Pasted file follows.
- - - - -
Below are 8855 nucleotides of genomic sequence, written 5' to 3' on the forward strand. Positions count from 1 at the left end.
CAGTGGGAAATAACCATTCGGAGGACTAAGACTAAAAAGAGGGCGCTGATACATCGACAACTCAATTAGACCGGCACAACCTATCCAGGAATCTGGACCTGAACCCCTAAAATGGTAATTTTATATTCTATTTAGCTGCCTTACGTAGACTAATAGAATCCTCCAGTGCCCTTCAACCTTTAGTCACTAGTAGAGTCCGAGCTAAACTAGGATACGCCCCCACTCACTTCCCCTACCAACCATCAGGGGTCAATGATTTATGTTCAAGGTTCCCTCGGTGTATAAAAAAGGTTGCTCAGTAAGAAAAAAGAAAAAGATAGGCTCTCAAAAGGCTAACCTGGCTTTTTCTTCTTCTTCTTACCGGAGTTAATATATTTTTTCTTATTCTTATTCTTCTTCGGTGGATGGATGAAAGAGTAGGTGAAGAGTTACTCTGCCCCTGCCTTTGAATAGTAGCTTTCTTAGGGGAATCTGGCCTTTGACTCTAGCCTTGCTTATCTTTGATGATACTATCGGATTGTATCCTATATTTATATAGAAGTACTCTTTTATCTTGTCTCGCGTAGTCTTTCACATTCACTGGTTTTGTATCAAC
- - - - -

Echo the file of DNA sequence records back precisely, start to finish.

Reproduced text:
Below are 8855 nucleotides of genomic sequence, written 5' to 3' on the forward strand. Positions count from 1 at the left end.
CAGTGGGAAATAACCATTCGGAGGACTAAGACTAAAAAGAGGGCGCTGATACATCGACAACTCAATTAGACCGGCACAACCTATCCAGGAATCTGGACCTGAACCCCTAAAATGGTAATTTTATATTCTATTTAGCTGCCTTACGTAGACTAATAGAATCCTCCAGTGCCCTTCAACCTTTAGTCACTAGTAGAGTCCGAGCTAAACTAGGATACGCCCCCACTCACTTCCCCTACCAACCATCAGGGGTCAATGATTTATGTTCAAGGTTCCCTCGGTGTATAAAAAAGGTTGCTCAGTAAGAAAAAAGAAAAAGATAGGCTCTCAAAAGGCTAACCTGGCTTTTTCTTCTTCTTCTTACCGGAGTTAATATATTTTTTCTTATTCTTATTCTTCTTCGGTGGATGGATGAAAGAGTAGGTGAAGAGTTACTCTGCCCCTGCCTTTGAATAGTAGCTTTCTTAGGGGAATCTGGCCTTTGACTCTAGCCTTGCTTATCTTTGATGATACTATCGGATTGTATCCTATATTTATATAGAAGTACTCTTTTATCTTGTCTCGCGTAGTCTTTCACATTCACTGGTTTTGTATCAAC